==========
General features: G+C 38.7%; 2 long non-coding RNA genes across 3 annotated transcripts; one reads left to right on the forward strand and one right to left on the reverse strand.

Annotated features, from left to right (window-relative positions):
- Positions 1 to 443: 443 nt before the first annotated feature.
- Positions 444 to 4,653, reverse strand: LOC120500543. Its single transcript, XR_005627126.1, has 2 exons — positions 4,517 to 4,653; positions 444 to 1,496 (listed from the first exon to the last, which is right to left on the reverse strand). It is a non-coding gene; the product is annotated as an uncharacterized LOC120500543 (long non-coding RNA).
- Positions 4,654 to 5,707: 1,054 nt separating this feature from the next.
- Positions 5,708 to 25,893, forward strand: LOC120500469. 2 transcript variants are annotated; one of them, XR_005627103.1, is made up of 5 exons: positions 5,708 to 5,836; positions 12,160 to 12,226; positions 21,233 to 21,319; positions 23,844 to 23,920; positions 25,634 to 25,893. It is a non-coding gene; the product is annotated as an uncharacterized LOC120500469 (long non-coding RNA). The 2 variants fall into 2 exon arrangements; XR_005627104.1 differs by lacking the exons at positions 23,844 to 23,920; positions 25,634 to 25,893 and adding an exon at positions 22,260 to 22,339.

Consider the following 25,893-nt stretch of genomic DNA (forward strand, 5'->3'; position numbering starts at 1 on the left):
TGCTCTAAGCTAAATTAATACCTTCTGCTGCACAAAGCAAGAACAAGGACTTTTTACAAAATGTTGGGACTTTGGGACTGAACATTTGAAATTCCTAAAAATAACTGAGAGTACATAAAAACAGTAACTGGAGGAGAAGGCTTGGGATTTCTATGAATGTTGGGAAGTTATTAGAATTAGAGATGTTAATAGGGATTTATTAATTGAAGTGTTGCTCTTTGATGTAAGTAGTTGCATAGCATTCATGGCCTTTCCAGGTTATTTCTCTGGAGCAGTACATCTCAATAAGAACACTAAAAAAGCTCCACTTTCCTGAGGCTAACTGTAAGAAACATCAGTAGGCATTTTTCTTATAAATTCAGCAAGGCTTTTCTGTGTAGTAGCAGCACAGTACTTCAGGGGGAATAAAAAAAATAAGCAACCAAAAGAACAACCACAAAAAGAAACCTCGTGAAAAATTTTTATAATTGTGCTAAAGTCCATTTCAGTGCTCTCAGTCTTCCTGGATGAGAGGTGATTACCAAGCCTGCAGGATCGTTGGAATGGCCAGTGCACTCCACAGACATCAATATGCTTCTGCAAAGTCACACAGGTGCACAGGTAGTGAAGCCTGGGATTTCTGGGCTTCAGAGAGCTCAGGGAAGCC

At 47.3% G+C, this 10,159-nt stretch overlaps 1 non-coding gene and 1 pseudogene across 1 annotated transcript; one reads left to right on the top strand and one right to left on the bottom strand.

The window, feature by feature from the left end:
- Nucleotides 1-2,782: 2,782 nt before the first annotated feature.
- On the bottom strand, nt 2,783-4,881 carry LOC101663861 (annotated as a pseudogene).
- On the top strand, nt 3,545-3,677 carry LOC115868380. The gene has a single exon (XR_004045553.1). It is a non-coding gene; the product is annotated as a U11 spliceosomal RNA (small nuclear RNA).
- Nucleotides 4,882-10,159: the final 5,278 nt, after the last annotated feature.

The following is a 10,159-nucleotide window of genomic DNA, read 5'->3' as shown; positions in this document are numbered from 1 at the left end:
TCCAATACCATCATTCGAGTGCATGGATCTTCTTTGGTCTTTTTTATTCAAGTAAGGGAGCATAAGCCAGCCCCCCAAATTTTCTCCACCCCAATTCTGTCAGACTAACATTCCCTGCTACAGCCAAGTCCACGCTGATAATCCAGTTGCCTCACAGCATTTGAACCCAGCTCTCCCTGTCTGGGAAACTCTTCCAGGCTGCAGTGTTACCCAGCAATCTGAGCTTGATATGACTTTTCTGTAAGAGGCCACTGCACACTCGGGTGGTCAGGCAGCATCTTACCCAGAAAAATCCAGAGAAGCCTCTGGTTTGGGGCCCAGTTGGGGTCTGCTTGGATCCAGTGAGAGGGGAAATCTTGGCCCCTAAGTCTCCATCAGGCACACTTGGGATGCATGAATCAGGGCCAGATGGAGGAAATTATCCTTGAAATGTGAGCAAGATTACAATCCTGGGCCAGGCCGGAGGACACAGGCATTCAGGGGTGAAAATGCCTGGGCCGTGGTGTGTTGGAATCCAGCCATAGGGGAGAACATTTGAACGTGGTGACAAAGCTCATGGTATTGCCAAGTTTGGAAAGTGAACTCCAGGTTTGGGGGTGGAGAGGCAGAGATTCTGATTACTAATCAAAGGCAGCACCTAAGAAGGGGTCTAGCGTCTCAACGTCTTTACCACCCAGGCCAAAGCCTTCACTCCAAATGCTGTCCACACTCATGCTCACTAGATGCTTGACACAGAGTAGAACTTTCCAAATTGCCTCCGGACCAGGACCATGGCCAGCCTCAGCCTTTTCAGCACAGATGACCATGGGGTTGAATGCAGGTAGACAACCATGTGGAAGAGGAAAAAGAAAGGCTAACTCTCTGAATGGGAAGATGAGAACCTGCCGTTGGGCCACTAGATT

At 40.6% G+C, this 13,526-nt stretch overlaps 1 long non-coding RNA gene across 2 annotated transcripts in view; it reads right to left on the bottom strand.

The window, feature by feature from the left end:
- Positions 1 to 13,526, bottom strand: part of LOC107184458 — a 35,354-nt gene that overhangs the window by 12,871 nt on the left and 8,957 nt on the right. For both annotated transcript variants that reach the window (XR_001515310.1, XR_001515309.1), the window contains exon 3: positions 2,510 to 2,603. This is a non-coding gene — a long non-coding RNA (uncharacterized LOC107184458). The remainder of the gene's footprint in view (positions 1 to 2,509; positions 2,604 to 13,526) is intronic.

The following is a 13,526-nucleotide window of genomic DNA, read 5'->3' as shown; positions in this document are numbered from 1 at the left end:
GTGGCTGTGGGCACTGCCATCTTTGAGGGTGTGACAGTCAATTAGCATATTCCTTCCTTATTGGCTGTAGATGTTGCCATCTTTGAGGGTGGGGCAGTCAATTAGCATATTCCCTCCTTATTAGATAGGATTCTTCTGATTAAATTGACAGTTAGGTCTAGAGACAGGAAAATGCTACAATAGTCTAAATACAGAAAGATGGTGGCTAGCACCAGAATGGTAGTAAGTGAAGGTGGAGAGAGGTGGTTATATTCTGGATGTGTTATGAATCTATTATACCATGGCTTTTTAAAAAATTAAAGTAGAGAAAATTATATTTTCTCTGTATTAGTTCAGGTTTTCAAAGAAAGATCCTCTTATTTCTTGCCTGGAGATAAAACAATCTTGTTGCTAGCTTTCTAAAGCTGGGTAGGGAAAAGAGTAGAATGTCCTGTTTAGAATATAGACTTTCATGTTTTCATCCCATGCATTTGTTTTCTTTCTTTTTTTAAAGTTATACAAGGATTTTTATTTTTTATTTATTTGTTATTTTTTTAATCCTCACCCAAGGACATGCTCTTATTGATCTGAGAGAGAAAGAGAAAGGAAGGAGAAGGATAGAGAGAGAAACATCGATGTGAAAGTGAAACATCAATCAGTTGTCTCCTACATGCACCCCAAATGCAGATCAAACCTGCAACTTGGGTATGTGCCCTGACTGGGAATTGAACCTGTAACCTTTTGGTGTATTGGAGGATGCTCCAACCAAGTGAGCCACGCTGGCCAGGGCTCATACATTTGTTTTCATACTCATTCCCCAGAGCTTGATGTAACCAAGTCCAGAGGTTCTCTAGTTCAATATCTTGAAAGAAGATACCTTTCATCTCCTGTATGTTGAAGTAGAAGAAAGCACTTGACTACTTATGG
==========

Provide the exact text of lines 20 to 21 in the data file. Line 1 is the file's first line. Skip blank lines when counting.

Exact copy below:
The following is a 13,526-nucleotide window of genomic DNA, read 5'->3' as shown; positions in this document are numbered from 1 at the left end:
GTGGCTGTGGGCACTGCCATCTTTGAGGGTGTGACAGTCAATTAGCATATTCCTTCCTTATTGGCTGTAGATGTTGCCATCTTTGAGGGTGGGGCAGTCAATTAGCATATTCCCTCCTTATTAGATAGGATTCTTCTGATTAAATTGACAGTTAGGTCTAGAGACAGGAAAATGCTACAATAGTCTAAATACAGAAAGATGGTGGCTAGCACCAGAATGGTAGTAAGTGAAGGTGGAGAGAGGTGGTTATATTCTGGATGTGTTATGAATCTATTATACCATGGCTTTTTAAAAAATTAAAGTAGAGAAAATTATATTTTCTCTGTATTAGTTCAGGTTTTCAAAGAAAGATCCTCTTATTTCTTGCCTGGAGATAAAACAATCTTGTTGCTAGCTTTCTAAAGCTGGGTAGGGAAAAGAGTAGAATGTCCTGTTTAGAATATAGACTTTCATGTTTTCATCCCATGCATTTGTTTTCTTTCTTTTTTTAAAGTTATACAAGGATTTTTATTTTTTATTTATTTGTTATTTTTTTAATCCTCACCCAAGGACATGCTCTTATTGATCTGAGAGAGAAAGAGAAAGGAAGGAGAAGGATAGAGAGAGAAACATCGATGTGAAAGTGAAACATCAATCAGTTGTCTCCTACATGCACCCCAAATGCAGATCAAACCTGCAACTTGGGTATGTGCCCTGACTGGGAATTGAACCTGTAACCTTTTGGTGTATTGGAGGATGCTCCAACCAAGTGAGCCACGCTGGCCAGGGCTCATACATTTGTTTTCATACTCATTCCCCAGAGCTTGATGTAACCAAGTCCAGAGGTTCTCTAGTTCAATATCTTGAAAGAAGATACCTTTCATCTCCTGTATGTTGAAGTAGAAGAAAGCACTTGACTACTTATGG